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Amber Mac

Are you protecting your kid's online rep? Add to ...

Last night my fiancé sent me a link to a video called, " I Want Bad Religion." For more than a minute the little boy in the YouTube clip cries while strapped into his car seat, demanding and pleading that his parents play his favourite song from the 1980s punk band. Sure, it's funny now, in 2010, but I can't help but wonder what this digital share might mean to the kid 10 or 20 years down the road.

The "Bad Religion" parents are not alone. According to a new study from AVG, an Internet security company, more than 90 per cent of children in the United States have an online presence by the time they are two years old.

A quarter of children included in the report have "online births" before they're actually born. In other words, parents upload and share prenatal sonogram photos with their Internet networks. In Canada, 37 per cent of mothers share these early digital footprints, sooner than any other country involved in the survey.

Spanish mothers were most concerned about what they were sharing online about their children, the report stated. Canadian moms were the least worried in the group. We're also high up on the list for giving our little ones an e-mail address and social network profile.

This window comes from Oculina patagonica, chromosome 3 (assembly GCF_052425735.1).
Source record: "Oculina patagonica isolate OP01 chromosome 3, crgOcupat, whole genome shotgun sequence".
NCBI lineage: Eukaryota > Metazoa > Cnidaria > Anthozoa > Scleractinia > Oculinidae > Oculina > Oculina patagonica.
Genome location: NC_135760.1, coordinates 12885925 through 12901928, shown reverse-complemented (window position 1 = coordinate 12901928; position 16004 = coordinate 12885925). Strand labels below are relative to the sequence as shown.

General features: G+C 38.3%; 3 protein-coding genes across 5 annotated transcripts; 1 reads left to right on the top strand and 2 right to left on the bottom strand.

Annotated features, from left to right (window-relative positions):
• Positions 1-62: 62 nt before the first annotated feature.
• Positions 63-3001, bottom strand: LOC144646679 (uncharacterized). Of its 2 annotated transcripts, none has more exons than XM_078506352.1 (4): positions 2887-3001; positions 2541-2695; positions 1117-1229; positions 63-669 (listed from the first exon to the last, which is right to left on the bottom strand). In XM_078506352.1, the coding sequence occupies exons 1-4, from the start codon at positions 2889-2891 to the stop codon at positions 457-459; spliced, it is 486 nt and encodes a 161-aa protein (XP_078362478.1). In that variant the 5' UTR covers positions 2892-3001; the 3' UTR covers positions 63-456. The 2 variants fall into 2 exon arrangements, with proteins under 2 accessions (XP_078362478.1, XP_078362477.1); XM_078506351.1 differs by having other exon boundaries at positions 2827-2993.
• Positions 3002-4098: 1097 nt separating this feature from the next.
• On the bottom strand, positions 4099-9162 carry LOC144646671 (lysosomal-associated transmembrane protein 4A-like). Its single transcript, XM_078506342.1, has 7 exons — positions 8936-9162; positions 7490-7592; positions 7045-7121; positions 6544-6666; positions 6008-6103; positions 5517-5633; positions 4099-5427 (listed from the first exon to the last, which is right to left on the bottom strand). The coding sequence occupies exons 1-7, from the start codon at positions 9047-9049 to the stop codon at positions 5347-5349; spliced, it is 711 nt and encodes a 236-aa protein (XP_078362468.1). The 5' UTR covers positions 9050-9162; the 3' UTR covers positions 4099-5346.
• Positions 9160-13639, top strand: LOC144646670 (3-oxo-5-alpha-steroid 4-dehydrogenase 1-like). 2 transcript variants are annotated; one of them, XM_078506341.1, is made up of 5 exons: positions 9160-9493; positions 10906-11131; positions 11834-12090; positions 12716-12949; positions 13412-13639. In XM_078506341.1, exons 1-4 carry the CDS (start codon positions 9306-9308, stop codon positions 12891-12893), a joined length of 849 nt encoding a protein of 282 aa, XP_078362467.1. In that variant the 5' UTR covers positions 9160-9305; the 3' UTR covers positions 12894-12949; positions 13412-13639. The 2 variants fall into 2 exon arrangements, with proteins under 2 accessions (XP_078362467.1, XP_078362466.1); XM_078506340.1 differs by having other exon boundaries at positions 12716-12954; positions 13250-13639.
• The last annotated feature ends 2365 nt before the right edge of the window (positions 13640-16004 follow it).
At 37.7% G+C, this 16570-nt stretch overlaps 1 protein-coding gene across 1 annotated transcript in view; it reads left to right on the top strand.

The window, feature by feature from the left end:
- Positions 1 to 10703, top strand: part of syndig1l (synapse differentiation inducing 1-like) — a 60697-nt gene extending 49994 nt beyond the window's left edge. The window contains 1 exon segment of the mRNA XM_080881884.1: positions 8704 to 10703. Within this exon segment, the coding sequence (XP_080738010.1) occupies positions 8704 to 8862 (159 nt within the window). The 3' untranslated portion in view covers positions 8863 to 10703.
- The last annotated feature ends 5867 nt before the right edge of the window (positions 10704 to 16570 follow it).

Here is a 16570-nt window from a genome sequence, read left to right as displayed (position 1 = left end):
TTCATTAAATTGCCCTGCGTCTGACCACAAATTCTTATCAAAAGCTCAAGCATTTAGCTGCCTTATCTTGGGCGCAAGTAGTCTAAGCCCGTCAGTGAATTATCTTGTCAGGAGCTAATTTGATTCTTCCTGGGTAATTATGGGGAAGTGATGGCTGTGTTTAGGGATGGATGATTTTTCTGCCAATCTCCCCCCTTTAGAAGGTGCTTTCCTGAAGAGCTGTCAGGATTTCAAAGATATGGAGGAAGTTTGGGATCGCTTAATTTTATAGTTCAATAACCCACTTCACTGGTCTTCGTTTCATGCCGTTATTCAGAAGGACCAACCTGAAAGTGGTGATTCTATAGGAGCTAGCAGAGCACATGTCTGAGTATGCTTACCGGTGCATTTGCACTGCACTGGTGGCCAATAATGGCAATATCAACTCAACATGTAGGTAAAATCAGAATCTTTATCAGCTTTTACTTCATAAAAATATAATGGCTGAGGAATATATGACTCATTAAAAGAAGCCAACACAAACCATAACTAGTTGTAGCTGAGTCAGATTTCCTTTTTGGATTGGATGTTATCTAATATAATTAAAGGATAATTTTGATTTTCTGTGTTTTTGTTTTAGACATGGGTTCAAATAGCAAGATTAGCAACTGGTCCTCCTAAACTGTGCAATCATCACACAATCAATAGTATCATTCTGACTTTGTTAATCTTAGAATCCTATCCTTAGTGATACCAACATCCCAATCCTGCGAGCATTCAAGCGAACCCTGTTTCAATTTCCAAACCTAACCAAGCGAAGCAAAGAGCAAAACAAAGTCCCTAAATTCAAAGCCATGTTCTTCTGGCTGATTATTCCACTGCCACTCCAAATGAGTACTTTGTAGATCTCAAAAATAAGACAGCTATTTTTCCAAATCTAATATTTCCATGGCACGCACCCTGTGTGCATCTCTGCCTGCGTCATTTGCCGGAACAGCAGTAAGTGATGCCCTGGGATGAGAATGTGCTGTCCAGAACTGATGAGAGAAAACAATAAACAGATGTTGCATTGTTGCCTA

While these stats are surprising, I have to admit that within a few hours of giving birth to my son, I tweeted the good news. My partner and I also created a website for our little guy, but eased back on publicly posting more personal pics as he got older.

This report immediately makes me think back to my own childhood. I'm happy that the only real evidence of my bowl-inspired haircuts, nightly baths and horrendous Halloween costumes is tucked away in an old-school photo album, complete with sticky pages and discoloured pics.

Are we sharing too much about our children? It seems that each new generation is more lax about privacy. Just take a look at youropenbook.org to see how comfortable teens and twentysomethings are about posting every awkward, incriminating, and personal detail about their everyday lives.

I do think it's worth putting a cautious foot forward. For example, it's easy to protect videos of your kids on YouTube with a password. Also, now you can create groups within Facebook so you can share personal content with a select list of people. While I'm all for self expression, I'm just not sure as parents we should assume what our kids will want down the road. In other words, will the "Bad Religion" boy be horrified or complacent about his YouTube legacy? It's hard to say for sure, but at least he should have a say, and a clean slate to craft his own online reputation.

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